I found Fomoria’s mage support.
If this had met me two turns ago with the pegasi out front, it would have been a hard battle. It utterly wrecked my 1PD, which is all it fought because I moved my army away last turn. It’s now sieging a throne province and has already cracked the fort, so that’s a problem that I need to deal with. Guess the army’s marching right back. Annoying. Especially since he’ll be the defender, and he’s got an earthquake caster and he’ll be able to get that off before I can bless my boars… Well, to prevent that, I’m not going to attack directly, but instead circle around the province. When he takes the fort, which he’s ready to do, I can move my army in to siege it and teleport my pretender on top, who will automatically bless the army before any battle begins. I might not need a battle though, because there’s three other thrones that I’m going for.
The army at Umitior, though small, has met little resistance and so is already assaulting the castle. If I can join this force with my southerly one and unite those two fronts into one, I’ll have the thrones of Cerne and Umitior both in my defenses and vulnerable only to possible betrayal from Yomi, though I expect the game to be won before that’s an issue, in this case. The throne at Runia is where my great big southern army (which is northern in this picture, due to wraparound) is headed, but it must cut through Helheim’s heartland to get there. It’s also where some indie merpeople that I’d been slowly building up all game are headed; it’s poorly defended enough that they might cause Fomoria serious concern and therefore draw off his troops from the more serious approaching threat. Finally, Rivia, the closest, which is somewhat heavily defended. The army headed that way is lacking in mage support and therefore unlikely to win, but if it does, that should allow me to win as well. It was an oversight to not send mages there, caused by me playing some turns too quickly, when too tired, and while feeling overly confident. I’m sending some druids from the capital and some sequani from the southern army, but by the time the latter get there, the situation will probably have changed.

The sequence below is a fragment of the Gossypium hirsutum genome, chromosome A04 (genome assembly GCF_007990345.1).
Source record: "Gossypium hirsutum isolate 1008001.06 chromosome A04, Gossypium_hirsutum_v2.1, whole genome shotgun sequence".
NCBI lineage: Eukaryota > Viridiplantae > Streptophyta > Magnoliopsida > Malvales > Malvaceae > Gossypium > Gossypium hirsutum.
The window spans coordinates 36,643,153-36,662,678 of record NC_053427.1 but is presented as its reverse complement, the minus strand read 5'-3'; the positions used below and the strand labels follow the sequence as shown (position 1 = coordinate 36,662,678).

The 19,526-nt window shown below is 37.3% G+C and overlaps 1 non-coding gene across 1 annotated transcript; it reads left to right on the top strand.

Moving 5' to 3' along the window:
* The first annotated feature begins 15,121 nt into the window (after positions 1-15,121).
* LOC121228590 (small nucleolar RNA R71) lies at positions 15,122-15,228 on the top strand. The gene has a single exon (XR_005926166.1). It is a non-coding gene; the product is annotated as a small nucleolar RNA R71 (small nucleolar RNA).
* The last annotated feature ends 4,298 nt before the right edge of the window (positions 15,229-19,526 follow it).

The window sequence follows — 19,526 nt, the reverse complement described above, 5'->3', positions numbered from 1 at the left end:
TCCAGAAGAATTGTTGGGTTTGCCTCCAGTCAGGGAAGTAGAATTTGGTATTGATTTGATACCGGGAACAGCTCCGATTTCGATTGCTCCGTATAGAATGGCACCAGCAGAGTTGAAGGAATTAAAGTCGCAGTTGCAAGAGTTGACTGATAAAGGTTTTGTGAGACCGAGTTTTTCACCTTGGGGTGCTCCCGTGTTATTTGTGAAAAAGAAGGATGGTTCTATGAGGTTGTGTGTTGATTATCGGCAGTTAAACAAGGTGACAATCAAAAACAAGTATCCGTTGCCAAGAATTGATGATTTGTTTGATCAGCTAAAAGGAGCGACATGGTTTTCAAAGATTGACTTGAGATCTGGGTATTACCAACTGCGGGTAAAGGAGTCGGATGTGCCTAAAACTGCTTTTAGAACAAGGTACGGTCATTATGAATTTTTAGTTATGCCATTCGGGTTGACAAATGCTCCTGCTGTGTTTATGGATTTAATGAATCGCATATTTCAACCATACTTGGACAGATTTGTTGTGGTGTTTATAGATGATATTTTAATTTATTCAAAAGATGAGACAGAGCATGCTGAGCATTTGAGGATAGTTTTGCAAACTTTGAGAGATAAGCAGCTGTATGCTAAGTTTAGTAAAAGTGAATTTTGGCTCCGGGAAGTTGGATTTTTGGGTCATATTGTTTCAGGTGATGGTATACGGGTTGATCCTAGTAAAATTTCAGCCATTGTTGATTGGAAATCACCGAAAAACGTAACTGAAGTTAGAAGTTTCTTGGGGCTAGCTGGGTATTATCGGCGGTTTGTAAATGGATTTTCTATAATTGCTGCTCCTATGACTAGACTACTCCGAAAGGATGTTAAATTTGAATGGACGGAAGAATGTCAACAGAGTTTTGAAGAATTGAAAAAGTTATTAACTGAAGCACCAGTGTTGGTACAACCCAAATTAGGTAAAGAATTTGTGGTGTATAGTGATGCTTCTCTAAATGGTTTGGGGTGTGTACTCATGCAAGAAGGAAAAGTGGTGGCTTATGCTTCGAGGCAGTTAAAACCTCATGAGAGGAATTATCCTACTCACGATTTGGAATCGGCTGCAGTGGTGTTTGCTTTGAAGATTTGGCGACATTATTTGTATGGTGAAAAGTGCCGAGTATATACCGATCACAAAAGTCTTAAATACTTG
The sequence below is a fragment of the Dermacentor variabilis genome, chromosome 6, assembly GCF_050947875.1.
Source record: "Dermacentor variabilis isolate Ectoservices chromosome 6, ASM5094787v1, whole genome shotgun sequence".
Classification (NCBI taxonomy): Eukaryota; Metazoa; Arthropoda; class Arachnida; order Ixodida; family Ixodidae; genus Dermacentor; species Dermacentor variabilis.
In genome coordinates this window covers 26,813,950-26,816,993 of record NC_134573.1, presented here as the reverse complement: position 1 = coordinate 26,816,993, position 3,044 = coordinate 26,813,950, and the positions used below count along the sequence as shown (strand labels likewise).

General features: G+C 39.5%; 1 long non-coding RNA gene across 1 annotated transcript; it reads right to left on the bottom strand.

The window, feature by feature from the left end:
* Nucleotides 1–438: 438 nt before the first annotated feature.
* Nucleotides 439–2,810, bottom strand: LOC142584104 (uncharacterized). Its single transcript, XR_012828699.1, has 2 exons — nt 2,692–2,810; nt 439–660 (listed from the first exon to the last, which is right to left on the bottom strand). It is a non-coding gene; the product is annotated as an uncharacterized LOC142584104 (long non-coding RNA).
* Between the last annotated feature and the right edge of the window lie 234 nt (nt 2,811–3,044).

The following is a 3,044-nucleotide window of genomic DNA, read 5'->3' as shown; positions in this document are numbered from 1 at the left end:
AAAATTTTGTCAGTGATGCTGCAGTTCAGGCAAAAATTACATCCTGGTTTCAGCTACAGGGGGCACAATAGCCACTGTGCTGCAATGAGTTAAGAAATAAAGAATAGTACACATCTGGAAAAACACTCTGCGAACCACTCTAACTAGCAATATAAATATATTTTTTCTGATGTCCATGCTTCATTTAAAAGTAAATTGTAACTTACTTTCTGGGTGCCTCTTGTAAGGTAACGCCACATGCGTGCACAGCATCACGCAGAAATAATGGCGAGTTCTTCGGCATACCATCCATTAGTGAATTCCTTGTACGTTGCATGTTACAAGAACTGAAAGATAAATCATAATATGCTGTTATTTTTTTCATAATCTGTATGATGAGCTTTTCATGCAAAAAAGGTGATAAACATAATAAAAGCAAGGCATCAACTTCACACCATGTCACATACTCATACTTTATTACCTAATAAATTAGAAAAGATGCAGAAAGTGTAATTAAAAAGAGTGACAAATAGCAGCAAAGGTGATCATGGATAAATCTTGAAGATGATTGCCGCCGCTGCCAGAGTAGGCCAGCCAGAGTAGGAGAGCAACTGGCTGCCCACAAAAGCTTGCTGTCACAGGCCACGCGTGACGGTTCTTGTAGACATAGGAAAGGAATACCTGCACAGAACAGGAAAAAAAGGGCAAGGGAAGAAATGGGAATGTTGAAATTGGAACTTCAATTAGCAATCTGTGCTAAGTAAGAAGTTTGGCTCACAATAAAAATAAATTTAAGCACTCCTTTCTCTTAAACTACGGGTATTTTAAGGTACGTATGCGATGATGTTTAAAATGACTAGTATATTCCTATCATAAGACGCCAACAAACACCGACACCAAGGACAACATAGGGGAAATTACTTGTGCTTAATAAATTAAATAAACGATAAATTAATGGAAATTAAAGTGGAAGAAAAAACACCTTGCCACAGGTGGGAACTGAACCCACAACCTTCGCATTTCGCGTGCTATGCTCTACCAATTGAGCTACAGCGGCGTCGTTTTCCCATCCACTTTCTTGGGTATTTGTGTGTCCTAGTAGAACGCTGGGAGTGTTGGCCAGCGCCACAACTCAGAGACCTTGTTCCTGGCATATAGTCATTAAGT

Helheim elfed me. He attacked eleven provinces with Helkarls, and took six of them, failing to take any where boars had fled from previous battles and I’d neglected to collect them. The provinces he took are all empty and unimproved, but in order to prevent it from happening again, I’ve boosted PD in all my provinces to 6. I’ve also sent him a taunting message.
I’m being fairly rude to him for no reason. I’m somewhat hoping he’ll attack my attackers by moving his army right back onto mine and giving me the defender bonus, but I suspect he’d rather flee. Perhaps this will tip the balance in favor of that, but on the other hand he might suspect I’m trying to trick him and avoid tangling with that army altogether, which would also be fine.
Some winged monkeys took a Vergobret to Rivia for no apparent reason, where Fomoria’s forces killed him. Perhaps they hoped to get someone more important?
Yomi is attempting diplomacy.